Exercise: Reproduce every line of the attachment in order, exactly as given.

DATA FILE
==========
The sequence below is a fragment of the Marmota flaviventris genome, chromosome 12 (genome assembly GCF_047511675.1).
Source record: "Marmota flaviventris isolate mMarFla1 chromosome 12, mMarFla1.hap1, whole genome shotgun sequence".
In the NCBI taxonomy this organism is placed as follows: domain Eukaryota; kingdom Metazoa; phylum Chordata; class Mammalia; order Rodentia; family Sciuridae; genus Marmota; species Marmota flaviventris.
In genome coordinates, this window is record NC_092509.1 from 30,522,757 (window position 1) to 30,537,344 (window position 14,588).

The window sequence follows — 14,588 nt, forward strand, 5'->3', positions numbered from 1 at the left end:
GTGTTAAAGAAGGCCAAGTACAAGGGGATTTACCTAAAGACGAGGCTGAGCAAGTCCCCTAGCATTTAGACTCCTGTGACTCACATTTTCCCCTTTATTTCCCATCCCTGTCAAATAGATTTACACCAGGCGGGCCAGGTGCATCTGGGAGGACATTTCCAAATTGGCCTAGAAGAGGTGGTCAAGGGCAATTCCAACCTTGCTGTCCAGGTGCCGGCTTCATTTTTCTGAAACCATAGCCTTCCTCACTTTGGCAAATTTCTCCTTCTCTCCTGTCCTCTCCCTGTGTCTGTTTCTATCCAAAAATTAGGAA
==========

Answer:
The sequence below is a fragment of the Marmota flaviventris genome, chromosome 12 (genome assembly GCF_047511675.1).
Source record: "Marmota flaviventris isolate mMarFla1 chromosome 12, mMarFla1.hap1, whole genome shotgun sequence".
In the NCBI taxonomy this organism is placed as follows: domain Eukaryota; kingdom Metazoa; phylum Chordata; class Mammalia; order Rodentia; family Sciuridae; genus Marmota; species Marmota flaviventris.
In genome coordinates, this window is record NC_092509.1 from 30,522,757 (window position 1) to 30,537,344 (window position 14,588).

The window sequence follows — 14,588 nt, forward strand, 5'->3', positions numbered from 1 at the left end:
GTGTTAAAGAAGGCCAAGTACAAGGGGATTTACCTAAAGACGAGGCTGAGCAAGTCCCCTAGCATTTAGACTCCTGTGACTCACATTTTCCCCTTTATTTCCCATCCCTGTCAAATAGATTTACACCAGGCGGGCCAGGTGCATCTGGGAGGACATTTCCAAATTGGCCTAGAAGAGGTGGTCAAGGGCAATTCCAACCTTGCTGTCCAGGTGCCGGCTTCATTTTTCTGAAACCATAGCCTTCCTCACTTTGGCAAATTTCTCCTTCTCTCCTGTCCTCTCCCTGTGTCTGTTTCTATCCAAAAATTAGGAA